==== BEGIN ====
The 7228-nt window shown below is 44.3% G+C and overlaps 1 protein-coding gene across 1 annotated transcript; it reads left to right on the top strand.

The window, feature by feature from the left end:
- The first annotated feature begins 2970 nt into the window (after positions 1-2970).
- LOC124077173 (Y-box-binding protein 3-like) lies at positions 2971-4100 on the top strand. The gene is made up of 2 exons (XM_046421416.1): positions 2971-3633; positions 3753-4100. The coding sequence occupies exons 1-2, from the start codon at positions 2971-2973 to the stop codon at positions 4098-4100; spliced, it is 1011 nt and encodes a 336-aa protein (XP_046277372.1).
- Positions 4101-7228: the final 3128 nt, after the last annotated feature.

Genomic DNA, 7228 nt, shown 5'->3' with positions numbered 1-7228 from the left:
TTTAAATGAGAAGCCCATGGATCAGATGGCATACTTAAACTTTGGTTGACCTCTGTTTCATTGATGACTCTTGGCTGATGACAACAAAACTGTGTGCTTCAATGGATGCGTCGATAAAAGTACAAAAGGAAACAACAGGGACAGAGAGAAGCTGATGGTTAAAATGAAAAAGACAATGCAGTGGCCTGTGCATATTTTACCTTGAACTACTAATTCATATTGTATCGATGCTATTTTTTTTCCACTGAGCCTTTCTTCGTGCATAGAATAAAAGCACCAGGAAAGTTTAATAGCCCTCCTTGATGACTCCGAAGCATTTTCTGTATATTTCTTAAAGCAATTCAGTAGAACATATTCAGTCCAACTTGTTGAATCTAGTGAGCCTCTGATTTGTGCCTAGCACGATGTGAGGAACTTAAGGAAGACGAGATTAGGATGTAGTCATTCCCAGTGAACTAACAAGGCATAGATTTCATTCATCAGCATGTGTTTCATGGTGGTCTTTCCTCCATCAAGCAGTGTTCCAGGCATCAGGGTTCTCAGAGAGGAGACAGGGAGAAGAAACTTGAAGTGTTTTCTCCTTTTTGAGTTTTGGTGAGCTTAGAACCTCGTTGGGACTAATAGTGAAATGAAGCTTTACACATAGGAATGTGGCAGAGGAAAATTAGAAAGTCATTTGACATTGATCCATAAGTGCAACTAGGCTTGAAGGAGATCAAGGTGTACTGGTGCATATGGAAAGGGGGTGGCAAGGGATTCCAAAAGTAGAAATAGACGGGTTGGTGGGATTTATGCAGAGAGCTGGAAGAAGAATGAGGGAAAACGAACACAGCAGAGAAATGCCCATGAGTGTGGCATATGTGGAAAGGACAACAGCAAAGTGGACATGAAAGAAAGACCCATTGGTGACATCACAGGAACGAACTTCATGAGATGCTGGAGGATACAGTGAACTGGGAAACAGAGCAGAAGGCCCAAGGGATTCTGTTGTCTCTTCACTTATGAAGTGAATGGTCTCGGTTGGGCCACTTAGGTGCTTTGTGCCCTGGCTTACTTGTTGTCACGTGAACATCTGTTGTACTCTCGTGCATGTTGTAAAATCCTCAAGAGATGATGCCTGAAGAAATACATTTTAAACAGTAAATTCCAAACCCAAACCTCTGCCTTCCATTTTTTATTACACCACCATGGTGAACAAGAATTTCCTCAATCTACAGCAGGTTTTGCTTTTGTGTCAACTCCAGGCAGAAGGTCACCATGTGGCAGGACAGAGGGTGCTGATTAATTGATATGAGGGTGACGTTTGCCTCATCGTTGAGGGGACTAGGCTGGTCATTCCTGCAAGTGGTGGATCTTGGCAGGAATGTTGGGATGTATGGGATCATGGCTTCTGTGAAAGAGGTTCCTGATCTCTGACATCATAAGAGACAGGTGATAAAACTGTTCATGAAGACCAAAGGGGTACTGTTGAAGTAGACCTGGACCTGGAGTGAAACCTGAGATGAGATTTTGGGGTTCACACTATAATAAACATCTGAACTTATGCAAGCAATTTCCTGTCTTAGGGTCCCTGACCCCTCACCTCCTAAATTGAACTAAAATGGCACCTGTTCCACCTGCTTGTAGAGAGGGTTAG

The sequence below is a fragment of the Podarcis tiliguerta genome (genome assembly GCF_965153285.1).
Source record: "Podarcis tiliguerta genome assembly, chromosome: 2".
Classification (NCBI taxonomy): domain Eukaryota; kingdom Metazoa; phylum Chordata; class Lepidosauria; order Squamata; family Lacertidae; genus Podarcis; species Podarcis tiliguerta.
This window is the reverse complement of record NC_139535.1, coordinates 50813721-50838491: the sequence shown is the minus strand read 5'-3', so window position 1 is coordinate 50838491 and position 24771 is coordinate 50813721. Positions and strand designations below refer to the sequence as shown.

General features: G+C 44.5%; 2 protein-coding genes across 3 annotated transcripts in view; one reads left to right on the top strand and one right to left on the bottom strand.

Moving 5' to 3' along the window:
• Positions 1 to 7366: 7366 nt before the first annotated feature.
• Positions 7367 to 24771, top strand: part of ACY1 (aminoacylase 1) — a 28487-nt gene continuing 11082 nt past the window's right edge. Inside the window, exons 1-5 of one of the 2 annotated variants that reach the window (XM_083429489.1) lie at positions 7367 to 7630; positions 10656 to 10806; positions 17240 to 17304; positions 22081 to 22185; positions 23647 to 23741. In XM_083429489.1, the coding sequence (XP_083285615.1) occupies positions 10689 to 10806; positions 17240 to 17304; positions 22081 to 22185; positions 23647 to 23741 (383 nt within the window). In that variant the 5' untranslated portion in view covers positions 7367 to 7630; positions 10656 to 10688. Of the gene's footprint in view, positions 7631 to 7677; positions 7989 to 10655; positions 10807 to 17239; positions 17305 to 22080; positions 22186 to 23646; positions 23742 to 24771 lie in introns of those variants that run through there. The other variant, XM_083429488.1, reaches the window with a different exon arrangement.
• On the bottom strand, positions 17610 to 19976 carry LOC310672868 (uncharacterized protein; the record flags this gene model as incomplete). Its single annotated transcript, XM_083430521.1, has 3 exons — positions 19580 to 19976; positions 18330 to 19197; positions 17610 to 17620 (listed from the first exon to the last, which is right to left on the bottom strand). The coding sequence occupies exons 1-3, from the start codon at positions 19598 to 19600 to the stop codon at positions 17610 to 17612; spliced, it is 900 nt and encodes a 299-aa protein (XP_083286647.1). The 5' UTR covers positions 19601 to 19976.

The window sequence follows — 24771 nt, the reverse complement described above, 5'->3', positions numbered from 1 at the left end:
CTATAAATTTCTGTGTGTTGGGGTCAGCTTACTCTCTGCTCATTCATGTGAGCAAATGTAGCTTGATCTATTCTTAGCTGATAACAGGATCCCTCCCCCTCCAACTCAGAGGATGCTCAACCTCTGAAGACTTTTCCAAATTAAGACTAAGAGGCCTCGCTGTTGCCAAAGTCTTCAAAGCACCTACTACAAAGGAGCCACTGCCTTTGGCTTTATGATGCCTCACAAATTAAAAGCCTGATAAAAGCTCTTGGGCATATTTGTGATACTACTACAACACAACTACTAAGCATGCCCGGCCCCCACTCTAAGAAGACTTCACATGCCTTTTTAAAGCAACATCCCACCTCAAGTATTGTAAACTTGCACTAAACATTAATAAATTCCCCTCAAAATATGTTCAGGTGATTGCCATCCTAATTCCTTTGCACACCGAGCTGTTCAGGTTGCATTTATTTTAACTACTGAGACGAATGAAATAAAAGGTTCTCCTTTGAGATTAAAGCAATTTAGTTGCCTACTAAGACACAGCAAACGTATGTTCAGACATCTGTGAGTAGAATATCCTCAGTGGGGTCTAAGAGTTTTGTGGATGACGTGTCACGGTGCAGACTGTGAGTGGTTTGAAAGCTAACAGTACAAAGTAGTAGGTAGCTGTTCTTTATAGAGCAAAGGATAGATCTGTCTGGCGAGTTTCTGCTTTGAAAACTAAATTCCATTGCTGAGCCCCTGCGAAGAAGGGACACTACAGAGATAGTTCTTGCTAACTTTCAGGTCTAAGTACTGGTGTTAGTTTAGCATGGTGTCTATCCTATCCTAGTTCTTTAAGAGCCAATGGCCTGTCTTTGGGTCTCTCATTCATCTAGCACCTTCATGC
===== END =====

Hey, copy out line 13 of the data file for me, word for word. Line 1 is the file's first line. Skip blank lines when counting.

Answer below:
Moving 5' to 3' along the window: